3rd time lucky - what happens when a bride is let down TWICE!

I haven't blogged a wedding for a wee while, but I just had to share this tale. As 2013 draws to a close, I shudder to think just how many calls and emails I received from brides who had been let down (usually at short notice) by their 'wedding photographer'. A variety of excuses were given ranging from sickness to equipment failure, although a handful had been honest enough to admit they had taken on some weddings thinking it was easy money and soon realised there was a lot more to it than that. Now, I'll admit that not every enquiry booked my services - either I was already booked for their date or their expectations on pricing and mine didn't quite match up - but I did manage to help three brides for their big day. Laura and Alex had, unbelievably, been let down not once - but TWICE by different people. Thankfully, the second had given her a few months instead of the usual day or two. One of my bride's Aunt's is friends with Laura and suggested she should give me a call. We met up, had a great laugh and they decided to book me.
Fast forward a couple of months and we met up for their pre-wedding shoot at their venue, Seamill Hydro (http://www.seamillhydro.co.uk), where we discussed the timings etc. for the ceremony and went through a few ideas and poses. It also gave me a chance to use the Rick Sammon 'Sun Dial' app on my phone (https://itunes.apple.com/gb/app/rick-sammons-photo-sundial/id689328812?mt=8). This amazing app is absolutely essential to me when it comes to planning a shoot - indoors as well as outdoors - as it shows the sun's movement throughout the day and allows you to select any date, location and time and it'll show you exactly where the sun is going to be, as well as elevation and a whole host of other great information (including photo tips to help you get the most out of it if you're just starting out). It's so good that it made it into my list of '8 Essential Accessories for Wedding Photographers (http://ksgphotography.blogspot.co.uk/2013/10/8-essential-accessories-for-wedding.html) . Laura also took the opportunity to quietly tell me that she had hired a VW camper van to shuttle Alex to the wedding, and ask if I'd mind heading over to their house beforehand to get some shots as his surprise arrived. Obviously, the old romantic in me said 'Yes' :)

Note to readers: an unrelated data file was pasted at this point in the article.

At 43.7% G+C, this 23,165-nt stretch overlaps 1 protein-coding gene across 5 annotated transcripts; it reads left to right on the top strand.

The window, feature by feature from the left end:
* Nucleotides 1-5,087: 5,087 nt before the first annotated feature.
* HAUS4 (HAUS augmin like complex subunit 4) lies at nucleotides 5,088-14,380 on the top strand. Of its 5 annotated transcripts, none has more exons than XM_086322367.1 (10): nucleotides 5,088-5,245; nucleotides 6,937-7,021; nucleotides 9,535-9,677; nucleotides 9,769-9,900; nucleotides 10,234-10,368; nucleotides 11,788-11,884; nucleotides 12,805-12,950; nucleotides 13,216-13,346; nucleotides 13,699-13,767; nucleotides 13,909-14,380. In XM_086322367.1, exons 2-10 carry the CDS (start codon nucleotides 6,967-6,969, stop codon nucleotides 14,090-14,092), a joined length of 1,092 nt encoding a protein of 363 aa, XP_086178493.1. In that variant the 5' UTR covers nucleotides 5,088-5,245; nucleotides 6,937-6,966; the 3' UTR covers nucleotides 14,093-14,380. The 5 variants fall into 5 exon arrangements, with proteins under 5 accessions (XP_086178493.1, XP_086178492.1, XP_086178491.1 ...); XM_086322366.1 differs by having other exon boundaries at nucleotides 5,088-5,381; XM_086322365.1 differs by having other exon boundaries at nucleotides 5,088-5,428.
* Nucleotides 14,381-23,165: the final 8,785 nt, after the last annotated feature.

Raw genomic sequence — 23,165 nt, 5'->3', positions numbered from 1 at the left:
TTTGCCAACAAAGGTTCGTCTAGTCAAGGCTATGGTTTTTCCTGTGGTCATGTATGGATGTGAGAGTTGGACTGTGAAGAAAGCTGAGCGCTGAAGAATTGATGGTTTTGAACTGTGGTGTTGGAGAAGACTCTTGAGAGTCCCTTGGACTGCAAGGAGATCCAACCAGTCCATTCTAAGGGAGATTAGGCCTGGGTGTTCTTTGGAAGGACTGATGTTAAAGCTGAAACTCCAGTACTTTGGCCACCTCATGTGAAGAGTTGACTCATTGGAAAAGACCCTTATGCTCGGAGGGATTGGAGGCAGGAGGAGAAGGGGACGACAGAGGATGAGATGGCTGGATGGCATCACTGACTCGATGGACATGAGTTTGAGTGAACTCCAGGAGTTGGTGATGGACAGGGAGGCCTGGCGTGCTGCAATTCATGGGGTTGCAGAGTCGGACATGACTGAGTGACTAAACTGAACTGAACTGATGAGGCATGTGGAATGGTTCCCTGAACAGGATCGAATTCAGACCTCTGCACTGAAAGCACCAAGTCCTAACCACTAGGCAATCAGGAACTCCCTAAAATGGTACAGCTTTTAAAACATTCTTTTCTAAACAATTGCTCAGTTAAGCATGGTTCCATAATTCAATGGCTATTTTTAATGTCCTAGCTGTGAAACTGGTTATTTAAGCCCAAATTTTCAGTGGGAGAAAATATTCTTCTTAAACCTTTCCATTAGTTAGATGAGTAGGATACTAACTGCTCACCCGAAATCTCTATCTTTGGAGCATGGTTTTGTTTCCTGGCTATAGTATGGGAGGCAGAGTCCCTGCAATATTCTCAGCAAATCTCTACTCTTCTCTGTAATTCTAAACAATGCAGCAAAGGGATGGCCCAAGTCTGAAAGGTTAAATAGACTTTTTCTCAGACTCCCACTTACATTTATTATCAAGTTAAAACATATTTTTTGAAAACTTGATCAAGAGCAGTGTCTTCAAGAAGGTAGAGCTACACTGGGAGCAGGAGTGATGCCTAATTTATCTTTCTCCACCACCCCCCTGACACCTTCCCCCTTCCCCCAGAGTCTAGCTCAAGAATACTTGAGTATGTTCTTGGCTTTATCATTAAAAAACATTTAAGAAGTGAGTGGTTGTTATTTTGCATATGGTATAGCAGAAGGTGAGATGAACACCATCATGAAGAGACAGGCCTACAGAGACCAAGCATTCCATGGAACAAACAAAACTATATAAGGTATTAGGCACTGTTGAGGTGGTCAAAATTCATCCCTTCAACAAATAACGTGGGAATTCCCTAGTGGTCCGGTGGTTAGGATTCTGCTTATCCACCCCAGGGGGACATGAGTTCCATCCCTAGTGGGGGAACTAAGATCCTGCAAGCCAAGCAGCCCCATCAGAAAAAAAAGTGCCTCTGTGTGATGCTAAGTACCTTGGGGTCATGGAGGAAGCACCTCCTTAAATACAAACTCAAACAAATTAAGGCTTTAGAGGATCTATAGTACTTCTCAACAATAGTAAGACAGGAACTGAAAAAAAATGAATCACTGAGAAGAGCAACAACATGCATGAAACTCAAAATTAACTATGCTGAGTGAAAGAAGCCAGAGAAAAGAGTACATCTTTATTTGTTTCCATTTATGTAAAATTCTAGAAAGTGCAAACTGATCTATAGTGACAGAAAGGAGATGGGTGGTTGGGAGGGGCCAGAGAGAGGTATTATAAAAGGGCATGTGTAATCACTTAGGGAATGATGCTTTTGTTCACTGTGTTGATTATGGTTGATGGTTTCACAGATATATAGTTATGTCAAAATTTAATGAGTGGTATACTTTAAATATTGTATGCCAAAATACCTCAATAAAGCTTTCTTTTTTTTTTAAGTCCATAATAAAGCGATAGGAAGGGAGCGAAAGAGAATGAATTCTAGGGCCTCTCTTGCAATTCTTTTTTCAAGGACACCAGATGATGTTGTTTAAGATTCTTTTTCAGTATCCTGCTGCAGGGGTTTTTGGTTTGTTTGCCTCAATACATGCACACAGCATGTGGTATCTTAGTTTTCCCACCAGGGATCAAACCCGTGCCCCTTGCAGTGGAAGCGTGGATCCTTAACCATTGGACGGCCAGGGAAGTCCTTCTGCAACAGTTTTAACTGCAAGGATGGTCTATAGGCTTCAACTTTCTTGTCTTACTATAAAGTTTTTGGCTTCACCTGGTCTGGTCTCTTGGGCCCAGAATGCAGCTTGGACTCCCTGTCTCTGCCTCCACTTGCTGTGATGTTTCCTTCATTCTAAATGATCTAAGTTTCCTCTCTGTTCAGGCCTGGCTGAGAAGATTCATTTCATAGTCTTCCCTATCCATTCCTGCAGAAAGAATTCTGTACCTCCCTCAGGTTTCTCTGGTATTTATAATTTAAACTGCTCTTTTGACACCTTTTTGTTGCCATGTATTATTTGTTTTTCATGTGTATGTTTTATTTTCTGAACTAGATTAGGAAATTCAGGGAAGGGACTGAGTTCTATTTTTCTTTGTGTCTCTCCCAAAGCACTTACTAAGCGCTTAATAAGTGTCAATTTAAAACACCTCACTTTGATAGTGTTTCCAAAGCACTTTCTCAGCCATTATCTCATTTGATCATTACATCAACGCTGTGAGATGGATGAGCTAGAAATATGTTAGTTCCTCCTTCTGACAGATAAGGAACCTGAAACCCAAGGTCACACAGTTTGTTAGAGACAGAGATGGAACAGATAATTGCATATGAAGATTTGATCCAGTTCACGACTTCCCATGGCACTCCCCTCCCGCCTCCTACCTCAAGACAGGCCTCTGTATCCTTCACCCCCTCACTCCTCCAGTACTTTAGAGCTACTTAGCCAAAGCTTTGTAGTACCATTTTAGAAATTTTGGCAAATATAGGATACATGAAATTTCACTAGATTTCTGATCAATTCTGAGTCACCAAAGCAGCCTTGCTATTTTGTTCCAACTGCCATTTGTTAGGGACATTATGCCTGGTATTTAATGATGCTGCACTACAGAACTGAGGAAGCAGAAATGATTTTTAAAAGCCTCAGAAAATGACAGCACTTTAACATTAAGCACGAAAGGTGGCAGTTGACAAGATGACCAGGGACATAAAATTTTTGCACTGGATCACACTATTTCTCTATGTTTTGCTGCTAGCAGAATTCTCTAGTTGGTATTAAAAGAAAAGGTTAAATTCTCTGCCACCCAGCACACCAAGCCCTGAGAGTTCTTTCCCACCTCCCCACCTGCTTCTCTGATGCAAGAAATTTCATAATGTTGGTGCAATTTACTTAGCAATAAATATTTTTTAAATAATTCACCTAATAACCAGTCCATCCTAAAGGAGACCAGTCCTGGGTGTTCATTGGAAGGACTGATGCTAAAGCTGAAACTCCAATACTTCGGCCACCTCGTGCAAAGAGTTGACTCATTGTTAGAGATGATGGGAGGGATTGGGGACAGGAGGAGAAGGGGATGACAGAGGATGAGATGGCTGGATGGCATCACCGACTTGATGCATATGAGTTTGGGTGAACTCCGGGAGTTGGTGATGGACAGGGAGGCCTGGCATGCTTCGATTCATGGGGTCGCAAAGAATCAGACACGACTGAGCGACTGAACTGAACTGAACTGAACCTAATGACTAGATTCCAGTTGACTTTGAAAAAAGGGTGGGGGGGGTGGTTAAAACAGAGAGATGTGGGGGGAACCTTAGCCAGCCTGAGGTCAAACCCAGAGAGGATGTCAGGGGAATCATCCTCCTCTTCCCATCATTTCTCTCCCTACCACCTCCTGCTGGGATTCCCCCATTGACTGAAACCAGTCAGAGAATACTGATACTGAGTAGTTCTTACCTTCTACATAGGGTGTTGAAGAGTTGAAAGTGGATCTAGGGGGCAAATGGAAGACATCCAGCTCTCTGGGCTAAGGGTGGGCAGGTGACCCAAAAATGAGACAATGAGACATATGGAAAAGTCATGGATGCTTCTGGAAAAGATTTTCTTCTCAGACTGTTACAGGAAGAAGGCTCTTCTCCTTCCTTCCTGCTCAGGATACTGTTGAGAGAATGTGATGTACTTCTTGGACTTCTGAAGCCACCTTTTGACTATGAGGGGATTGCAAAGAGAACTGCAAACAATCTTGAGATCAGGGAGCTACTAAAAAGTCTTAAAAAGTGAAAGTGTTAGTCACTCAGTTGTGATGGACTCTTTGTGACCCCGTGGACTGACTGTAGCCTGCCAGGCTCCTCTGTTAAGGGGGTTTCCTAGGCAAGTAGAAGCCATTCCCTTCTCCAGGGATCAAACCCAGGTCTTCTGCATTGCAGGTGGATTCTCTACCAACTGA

After that it was time to go and see how Laura and the girls were getting on. Anyone who has been near a bride as she gets ready will know the utter chaos which ensues as the bride has the final touches applied to her hair, make-up and accessories. Surprisingly, she seemed incredibly calm - something I couldn't say about her bridesmaids, as they fussed over her and did their best to make her feel like a princess, but her Mum was on hand to make sure everyone kept their heads.


Before everyone knew it, it was time to 'tie-the-knot', quite literally, as they exchanged their vows (cheered on by their wee girl, Lily ;) ).



After the group shots, it was time to get some shots of Laura and Alex alone - a part of the day which I absolutely live for! I love the whole 'story-telling' part of my job, as it captures the parts of a day which are either missed or forgotten due to the pace of the day. However, most brides will spend a considerable sum of money on their dress - and it's my job to provide them with something special to remember it with. It's at this point in the day where I switch from being a spectator (or photo-journalist/ reportage photographer as some call it) to full-on 'High-fashion' mode.
Now, sadly, due to the tide we knew that any shots on the beach meant they were going to be surrounded by a lot of seaweed (yes, I check the tide times when my venues are near the beach - call me anal, but I believe that you simply cannot plan too much for shooting a wedding) but we grabbed a quick shot anyway, just in case nothing else came good. Admittedly, it may not be a world-class shot, but I feel the contrast between the pristine dress and the seaweed work nicely.


Not being one to admit defeat easily (my wife readily tells friends that it took nearly three years of marriage to 'break me' ;) ) I used the wee pagoda in the hotel garden for a few shots, but I still had other plans in my head.


Okay, so these last couple of shots are a bit more 'processed' than I usually do, but I like to try new things to see whether they work for me or not. They won't replace my usual style of work, but sometimes I find something useful to add to my bag of tools.